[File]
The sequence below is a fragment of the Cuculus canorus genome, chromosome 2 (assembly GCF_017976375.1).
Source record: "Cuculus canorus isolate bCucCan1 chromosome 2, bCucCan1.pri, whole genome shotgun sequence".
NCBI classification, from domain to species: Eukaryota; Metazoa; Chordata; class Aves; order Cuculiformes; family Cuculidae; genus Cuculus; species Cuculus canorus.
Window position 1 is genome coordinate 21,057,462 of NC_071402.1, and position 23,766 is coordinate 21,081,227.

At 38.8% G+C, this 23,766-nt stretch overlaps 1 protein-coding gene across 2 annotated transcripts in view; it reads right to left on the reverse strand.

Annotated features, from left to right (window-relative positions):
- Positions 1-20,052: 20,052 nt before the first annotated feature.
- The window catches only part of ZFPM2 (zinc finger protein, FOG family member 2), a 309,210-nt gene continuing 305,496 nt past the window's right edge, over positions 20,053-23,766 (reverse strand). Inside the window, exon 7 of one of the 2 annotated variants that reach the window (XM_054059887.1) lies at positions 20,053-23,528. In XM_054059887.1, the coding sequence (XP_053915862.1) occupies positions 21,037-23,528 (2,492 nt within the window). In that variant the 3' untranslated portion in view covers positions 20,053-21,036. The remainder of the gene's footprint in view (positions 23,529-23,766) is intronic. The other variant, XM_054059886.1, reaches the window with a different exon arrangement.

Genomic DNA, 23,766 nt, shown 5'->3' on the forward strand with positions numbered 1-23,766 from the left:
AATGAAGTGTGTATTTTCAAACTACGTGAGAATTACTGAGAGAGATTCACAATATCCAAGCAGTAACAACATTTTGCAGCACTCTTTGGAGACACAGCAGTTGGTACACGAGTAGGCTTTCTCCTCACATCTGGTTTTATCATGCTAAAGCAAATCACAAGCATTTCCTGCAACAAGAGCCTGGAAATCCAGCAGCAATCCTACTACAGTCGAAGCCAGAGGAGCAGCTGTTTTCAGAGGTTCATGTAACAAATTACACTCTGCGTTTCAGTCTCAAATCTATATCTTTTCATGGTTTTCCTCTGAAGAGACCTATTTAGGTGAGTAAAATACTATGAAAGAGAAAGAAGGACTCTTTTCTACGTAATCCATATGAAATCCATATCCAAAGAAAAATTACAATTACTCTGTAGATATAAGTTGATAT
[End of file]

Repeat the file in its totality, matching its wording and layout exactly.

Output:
The sequence below is a fragment of the Cuculus canorus genome, chromosome 2 (assembly GCF_017976375.1).
Source record: "Cuculus canorus isolate bCucCan1 chromosome 2, bCucCan1.pri, whole genome shotgun sequence".
NCBI classification, from domain to species: Eukaryota; Metazoa; Chordata; class Aves; order Cuculiformes; family Cuculidae; genus Cuculus; species Cuculus canorus.
Window position 1 is genome coordinate 21,057,462 of NC_071402.1, and position 23,766 is coordinate 21,081,227.

At 38.8% G+C, this 23,766-nt stretch overlaps 1 protein-coding gene across 2 annotated transcripts in view; it reads right to left on the reverse strand.

Annotated features, from left to right (window-relative positions):
- Positions 1-20,052: 20,052 nt before the first annotated feature.
- The window catches only part of ZFPM2 (zinc finger protein, FOG family member 2), a 309,210-nt gene continuing 305,496 nt past the window's right edge, over positions 20,053-23,766 (reverse strand). Inside the window, exon 7 of one of the 2 annotated variants that reach the window (XM_054059887.1) lies at positions 20,053-23,528. In XM_054059887.1, the coding sequence (XP_053915862.1) occupies positions 21,037-23,528 (2,492 nt within the window). In that variant the 3' untranslated portion in view covers positions 20,053-21,036. The remainder of the gene's footprint in view (positions 23,529-23,766) is intronic. The other variant, XM_054059886.1, reaches the window with a different exon arrangement.

Genomic DNA, 23,766 nt, shown 5'->3' on the forward strand with positions numbered 1-23,766 from the left:
AATGAAGTGTGTATTTTCAAACTACGTGAGAATTACTGAGAGAGATTCACAATATCCAAGCAGTAACAACATTTTGCAGCACTCTTTGGAGACACAGCAGTTGGTACACGAGTAGGCTTTCTCCTCACATCTGGTTTTATCATGCTAAAGCAAATCACAAGCATTTCCTGCAACAAGAGCCTGGAAATCCAGCAGCAATCCTACTACAGTCGAAGCCAGAGGAGCAGCTGTTTTCAGAGGTTCATGTAACAAATTACACTCTGCGTTTCAGTCTCAAATCTATATCTTTTCATGGTTTTCCTCTGAAGAGACCTATTTAGGTGAGTAAAATACTATGAAAGAGAAAGAAGGACTCTTTTCTACGTAATCCATATGAAATCCATATCCAAAGAAAAATTACAATTACTCTGTAGATATAAGTTGATAT